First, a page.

Essex four-piece Baddies burst onto the indie-rock scene in 2009 with their critically acclaimed debut album ‘Do The Job’, having made their name by playing more festivals in one summer than any other band in Europe (32, since you asked).
The success of that record was built on classic hard-rock riffs, mindlessly catchy choruses and a staccato vocal style that was almost robotic.
This sound drew favourable comparisons withThe Futureheads and early Queens of the Stone Age. On this, their difficult second album, the band has gone for a more synth-led sound, largely jettisoning the riffs in favour of slow-burning melodies.
On producer duties, in comes Sean Genockey, who has previously worked with the Manic Street Preachers. This new approach doesn’t always hit the mark as directly or consistently as their earlier stuff, but the few tracks where they manage to pull it off are really effective. Think ‘Humbug’-era Arctic Monkeys and you’re not far off.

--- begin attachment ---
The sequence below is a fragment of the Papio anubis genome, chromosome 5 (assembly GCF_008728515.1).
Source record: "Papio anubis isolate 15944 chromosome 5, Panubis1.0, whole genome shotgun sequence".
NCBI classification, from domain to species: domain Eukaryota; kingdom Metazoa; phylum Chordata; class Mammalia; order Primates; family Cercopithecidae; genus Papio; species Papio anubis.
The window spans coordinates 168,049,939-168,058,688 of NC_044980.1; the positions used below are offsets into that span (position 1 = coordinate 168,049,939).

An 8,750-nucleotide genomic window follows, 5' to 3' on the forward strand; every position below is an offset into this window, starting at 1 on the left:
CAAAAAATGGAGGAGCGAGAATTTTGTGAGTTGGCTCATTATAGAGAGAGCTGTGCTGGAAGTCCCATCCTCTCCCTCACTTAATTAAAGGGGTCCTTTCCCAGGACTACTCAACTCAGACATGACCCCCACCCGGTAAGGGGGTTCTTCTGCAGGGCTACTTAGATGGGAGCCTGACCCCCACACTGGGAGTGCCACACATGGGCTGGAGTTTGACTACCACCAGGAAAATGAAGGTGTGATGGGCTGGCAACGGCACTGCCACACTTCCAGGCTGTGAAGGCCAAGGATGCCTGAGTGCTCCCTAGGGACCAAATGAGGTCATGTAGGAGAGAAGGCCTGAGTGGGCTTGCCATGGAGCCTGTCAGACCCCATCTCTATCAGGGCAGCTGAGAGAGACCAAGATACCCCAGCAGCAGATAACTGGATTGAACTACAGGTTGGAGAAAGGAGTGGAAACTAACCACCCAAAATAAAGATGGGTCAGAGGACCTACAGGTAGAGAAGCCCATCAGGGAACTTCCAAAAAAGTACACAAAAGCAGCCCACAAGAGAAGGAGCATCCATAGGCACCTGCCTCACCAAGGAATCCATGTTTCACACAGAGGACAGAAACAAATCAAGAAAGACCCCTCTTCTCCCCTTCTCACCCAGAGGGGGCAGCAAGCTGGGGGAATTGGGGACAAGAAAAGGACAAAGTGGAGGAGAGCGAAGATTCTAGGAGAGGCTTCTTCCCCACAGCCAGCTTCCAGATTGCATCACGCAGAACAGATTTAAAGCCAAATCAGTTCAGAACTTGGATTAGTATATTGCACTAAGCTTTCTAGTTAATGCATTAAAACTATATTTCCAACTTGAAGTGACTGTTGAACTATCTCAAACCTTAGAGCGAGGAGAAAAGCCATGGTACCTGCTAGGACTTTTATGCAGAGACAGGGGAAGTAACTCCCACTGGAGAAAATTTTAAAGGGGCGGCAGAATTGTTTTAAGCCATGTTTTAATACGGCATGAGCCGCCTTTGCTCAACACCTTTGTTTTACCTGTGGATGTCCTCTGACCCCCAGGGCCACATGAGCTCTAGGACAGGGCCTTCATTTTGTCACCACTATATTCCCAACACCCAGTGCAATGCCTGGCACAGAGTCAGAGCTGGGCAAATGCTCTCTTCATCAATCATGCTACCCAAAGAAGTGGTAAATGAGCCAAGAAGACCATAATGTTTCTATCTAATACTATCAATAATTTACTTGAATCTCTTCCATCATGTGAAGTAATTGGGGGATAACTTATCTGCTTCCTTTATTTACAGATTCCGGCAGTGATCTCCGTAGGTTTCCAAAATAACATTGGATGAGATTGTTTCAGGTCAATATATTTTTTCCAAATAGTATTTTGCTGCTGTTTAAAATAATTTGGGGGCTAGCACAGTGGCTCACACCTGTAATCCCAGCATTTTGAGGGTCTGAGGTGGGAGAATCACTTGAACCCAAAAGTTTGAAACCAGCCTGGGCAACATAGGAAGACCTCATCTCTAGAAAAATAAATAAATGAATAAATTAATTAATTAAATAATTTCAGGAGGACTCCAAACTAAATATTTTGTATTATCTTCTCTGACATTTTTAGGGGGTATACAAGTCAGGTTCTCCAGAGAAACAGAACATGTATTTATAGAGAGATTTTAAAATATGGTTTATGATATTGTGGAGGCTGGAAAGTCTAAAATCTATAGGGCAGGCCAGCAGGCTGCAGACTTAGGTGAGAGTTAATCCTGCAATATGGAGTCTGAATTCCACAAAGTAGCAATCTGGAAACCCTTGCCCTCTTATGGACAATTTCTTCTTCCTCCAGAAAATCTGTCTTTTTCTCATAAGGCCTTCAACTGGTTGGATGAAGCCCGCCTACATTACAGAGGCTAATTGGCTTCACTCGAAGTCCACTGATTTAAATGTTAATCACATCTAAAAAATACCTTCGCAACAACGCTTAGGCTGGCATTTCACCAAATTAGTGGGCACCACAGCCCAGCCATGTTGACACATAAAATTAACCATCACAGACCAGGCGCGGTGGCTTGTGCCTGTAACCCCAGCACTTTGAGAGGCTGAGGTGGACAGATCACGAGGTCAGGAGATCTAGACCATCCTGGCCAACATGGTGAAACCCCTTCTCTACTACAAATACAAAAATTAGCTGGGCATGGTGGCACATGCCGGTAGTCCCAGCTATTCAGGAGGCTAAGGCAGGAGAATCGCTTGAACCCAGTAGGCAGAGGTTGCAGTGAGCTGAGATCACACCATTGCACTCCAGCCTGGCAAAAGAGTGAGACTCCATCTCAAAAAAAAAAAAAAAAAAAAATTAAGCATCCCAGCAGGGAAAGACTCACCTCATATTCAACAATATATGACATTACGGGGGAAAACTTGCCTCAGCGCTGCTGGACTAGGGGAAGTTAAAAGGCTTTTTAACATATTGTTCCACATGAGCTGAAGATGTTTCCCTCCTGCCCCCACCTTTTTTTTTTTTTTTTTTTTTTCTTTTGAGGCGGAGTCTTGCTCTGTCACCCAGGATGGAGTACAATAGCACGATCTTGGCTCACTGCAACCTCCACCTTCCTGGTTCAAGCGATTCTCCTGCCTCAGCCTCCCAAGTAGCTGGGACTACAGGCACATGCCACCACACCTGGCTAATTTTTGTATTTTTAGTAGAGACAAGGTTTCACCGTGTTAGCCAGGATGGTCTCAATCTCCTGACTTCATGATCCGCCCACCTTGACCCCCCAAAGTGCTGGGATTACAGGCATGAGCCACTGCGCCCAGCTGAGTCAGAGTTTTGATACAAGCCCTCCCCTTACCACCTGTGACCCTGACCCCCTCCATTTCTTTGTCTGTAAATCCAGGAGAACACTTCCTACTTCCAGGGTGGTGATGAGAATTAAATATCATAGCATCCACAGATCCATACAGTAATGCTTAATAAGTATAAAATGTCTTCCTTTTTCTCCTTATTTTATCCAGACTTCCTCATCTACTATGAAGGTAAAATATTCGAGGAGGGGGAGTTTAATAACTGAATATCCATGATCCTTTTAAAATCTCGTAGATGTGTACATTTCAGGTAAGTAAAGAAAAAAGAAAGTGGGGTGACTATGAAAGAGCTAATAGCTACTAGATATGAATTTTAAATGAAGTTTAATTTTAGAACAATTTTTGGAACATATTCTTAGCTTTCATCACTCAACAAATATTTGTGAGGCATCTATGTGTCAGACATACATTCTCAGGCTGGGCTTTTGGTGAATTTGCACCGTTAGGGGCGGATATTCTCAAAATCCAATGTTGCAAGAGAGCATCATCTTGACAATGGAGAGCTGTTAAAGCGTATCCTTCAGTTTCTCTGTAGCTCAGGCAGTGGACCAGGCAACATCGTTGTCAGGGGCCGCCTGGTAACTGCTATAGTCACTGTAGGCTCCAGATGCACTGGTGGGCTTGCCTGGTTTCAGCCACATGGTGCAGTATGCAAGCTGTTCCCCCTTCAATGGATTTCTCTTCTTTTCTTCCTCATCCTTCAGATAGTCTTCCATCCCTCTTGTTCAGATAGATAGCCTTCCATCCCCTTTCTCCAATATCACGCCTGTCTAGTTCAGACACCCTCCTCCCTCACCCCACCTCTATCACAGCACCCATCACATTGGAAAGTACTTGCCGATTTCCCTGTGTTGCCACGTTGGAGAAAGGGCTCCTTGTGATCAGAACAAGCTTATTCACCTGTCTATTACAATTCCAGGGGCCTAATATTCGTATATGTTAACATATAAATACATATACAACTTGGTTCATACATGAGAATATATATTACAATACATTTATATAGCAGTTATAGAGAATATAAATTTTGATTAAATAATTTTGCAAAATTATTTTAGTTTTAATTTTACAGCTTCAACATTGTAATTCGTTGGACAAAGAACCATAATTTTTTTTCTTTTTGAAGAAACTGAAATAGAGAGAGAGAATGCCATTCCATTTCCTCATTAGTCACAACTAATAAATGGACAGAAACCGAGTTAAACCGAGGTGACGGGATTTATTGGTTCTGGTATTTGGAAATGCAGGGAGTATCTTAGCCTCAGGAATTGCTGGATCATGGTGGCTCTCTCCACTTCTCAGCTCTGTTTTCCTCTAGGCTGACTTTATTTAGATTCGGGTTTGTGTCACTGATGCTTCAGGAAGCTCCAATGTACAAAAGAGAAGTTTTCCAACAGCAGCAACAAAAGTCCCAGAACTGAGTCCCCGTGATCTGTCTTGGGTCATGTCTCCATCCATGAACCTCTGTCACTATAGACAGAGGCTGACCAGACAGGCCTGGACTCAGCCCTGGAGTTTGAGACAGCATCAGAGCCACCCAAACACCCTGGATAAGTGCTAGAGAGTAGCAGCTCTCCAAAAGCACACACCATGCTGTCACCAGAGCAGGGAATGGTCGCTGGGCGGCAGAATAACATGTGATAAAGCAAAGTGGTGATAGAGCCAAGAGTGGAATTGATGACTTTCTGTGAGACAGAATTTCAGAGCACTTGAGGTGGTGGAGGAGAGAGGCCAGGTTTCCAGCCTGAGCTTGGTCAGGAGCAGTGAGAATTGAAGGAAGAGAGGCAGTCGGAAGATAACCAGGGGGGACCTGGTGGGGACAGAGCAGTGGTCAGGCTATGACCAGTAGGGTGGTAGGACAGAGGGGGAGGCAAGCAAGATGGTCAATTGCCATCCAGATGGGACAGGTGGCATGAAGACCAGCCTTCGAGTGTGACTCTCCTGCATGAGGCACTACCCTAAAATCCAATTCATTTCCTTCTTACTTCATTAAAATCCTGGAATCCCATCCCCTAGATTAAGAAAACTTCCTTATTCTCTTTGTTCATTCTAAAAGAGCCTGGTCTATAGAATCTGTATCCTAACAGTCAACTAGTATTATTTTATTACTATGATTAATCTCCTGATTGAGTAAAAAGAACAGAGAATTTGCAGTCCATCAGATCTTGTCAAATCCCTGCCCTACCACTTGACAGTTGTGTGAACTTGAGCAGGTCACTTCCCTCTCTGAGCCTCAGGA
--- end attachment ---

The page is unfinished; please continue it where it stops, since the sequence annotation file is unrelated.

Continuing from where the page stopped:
The yearning for reinvention is made blatantly clear on the first two tracks, as lead singer Michael Webster tells us: “Underneath the surface, I’m not feeling quite the same, I need rewiring” and “I’m going to build my very own man-made man”. From here onwards…
To read the rest of this review on Virgin Red Room, click here.